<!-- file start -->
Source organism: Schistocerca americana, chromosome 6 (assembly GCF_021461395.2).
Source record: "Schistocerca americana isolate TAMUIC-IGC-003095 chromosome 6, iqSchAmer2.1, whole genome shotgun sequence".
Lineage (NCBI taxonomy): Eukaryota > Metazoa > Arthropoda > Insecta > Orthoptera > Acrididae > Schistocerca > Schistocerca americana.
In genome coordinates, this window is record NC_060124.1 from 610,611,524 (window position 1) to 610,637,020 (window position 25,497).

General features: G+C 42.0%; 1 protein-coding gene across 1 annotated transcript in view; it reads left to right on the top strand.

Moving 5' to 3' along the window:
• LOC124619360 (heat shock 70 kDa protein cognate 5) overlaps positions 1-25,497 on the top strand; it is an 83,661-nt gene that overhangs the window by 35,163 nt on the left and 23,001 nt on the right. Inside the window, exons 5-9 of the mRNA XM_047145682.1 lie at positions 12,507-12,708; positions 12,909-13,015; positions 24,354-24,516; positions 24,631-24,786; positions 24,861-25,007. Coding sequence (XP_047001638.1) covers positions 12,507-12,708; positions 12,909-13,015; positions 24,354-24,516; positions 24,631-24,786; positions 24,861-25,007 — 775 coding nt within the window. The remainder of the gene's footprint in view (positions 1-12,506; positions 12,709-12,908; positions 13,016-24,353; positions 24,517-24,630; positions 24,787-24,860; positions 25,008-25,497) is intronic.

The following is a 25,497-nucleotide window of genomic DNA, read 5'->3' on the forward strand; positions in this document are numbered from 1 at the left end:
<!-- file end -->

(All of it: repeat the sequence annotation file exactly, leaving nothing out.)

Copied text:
Source organism: Schistocerca americana, chromosome 6 (assembly GCF_021461395.2).
Source record: "Schistocerca americana isolate TAMUIC-IGC-003095 chromosome 6, iqSchAmer2.1, whole genome shotgun sequence".
Lineage (NCBI taxonomy): Eukaryota > Metazoa > Arthropoda > Insecta > Orthoptera > Acrididae > Schistocerca > Schistocerca americana.
In genome coordinates, this window is record NC_060124.1 from 610,611,524 (window position 1) to 610,637,020 (window position 25,497).

General features: G+C 42.0%; 1 protein-coding gene across 1 annotated transcript in view; it reads left to right on the top strand.

Moving 5' to 3' along the window:
• LOC124619360 (heat shock 70 kDa protein cognate 5) overlaps positions 1-25,497 on the top strand; it is an 83,661-nt gene that overhangs the window by 35,163 nt on the left and 23,001 nt on the right. Inside the window, exons 5-9 of the mRNA XM_047145682.1 lie at positions 12,507-12,708; positions 12,909-13,015; positions 24,354-24,516; positions 24,631-24,786; positions 24,861-25,007. Coding sequence (XP_047001638.1) covers positions 12,507-12,708; positions 12,909-13,015; positions 24,354-24,516; positions 24,631-24,786; positions 24,861-25,007 — 775 coding nt within the window. The remainder of the gene's footprint in view (positions 1-12,506; positions 12,709-12,908; positions 13,016-24,353; positions 24,517-24,630; positions 24,787-24,860; positions 25,008-25,497) is intronic.

The following is a 25,497-nucleotide window of genomic DNA, read 5'->3' on the forward strand; positions in this document are numbered from 1 at the left end: